On 23 March, Bahrain Institute for Rights and Democracy’s Advocacy Associate, Amanda Milani, delivered an Oral Intervention at the 28th Session of the United Nations Human Rights Council in Geneva under Item 8 on human rights in the the GCC region. Please continue reading for full remarks or click here to download a PDF.
الرجاء الضغط هنا لقراءة هذه الرسالة باللغة العربي
Recalling the Vienna Declaration’s commitment to the “enhancement of international cooperation in the field of human rights,” Americans for Democracy & Human Rights in Bahrain calls upon States to fulfil this commitment with a view towards achieving the full purposes of the Vienna Declaration and Programme of Action.
With this in mind, we raise the Council’s attention to the increasingly frequent attacks on freedom of expression and opinion in the GCC region. The promotion of free expression in this regional context is of particular importance as we are severely concerned with the systematic use of defamation laws as a regionally enforced instrument to silence dissent.
In Kuwait, this has been observed in charges against a Member of the Kuwaiti Parliament, Abdulhameed Dashti, who has been prosecuted on charges related to his criticism of the Bahraini government. Similarly, in Bahrain, the heavy charges against leading opposition figures Sheikh Ali Salman, Ibrahim Sherif and Hassan Mushaima on charges relating to their freedom of expression and political opinion reflects further failure to live up to international human rights standards.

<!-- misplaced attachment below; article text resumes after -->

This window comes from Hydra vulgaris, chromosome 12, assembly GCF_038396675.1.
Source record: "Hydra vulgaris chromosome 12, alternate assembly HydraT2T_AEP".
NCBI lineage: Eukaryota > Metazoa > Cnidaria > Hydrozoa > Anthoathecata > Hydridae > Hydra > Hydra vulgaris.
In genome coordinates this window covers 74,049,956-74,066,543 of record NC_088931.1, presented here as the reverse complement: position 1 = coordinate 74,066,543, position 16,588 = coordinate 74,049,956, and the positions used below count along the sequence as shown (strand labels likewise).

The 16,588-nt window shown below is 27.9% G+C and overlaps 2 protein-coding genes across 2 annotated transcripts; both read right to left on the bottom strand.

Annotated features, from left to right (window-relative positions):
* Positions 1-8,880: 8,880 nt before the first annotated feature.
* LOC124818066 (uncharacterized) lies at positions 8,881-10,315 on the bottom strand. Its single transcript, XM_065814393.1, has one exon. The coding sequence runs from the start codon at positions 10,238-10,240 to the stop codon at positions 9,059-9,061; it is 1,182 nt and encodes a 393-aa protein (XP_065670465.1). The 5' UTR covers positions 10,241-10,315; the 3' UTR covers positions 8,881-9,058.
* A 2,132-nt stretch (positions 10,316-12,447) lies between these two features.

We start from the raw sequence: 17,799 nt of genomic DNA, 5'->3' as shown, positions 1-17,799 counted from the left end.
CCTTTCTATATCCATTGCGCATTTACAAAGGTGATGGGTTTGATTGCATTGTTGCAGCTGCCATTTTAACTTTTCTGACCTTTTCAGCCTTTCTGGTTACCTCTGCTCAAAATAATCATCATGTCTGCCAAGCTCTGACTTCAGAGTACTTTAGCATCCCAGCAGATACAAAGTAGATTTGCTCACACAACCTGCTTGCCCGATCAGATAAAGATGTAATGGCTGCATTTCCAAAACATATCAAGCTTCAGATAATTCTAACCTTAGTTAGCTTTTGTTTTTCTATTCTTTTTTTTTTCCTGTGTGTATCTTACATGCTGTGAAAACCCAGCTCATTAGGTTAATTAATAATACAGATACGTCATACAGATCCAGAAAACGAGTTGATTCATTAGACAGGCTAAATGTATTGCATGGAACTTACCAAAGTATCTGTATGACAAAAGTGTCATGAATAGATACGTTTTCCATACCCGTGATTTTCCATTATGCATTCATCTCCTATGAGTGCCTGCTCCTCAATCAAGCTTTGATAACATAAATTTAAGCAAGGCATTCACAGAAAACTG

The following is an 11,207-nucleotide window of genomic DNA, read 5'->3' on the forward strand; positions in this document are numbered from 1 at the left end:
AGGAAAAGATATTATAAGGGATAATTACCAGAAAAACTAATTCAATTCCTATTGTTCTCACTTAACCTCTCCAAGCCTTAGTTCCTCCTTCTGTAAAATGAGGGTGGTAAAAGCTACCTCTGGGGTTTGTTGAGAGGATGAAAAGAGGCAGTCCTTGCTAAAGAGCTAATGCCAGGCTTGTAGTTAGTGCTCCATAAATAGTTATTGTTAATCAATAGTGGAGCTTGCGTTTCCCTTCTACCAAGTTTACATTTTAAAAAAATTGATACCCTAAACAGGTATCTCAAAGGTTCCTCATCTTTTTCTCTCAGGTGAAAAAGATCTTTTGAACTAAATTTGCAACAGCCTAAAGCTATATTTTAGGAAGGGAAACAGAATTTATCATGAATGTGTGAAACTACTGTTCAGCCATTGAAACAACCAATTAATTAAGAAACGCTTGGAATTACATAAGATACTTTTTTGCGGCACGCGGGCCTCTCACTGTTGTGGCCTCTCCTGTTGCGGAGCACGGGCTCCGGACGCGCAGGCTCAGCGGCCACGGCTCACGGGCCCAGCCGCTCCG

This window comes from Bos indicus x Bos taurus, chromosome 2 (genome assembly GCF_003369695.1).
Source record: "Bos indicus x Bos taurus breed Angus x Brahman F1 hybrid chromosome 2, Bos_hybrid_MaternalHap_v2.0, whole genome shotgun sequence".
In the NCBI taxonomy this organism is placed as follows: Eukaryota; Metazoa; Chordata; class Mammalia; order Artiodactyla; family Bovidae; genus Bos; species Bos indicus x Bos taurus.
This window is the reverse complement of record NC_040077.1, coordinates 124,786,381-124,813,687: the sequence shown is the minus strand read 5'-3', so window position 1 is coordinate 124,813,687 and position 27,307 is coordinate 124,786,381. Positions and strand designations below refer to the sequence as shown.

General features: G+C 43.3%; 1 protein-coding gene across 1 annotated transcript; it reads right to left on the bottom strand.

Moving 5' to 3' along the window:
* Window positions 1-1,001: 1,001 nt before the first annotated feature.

In Saudi Arabia, restrictions on free expression have also extended to target those who speak before the Council and we will continue to reiterate our regrets that Saudi activist Samar Badawi remains under a travel ban imposed by the Saudi government following her participation in the Council last year. This is particularly discouraging when reflecting on Saudi Arabia’s closing statement at the World Conference in 1993 upon adoption of the Vienna Declaration, which applauded its objectives “to avoid repression, captivity, torture,” and to achieve “comprehensive peace, stability, security, peace of mind and all types of freedom.”
We thus call on the Council to exercise the implementation and monitoring methods emphasized in the VDPA so as to preserve its fundamental purpose to safeguard the principles contained in the United Nations Charter and the Universal Declaration for Human Rights. We further call on all Member States to align national legislation with these key principles and lift all restrictions on free expression.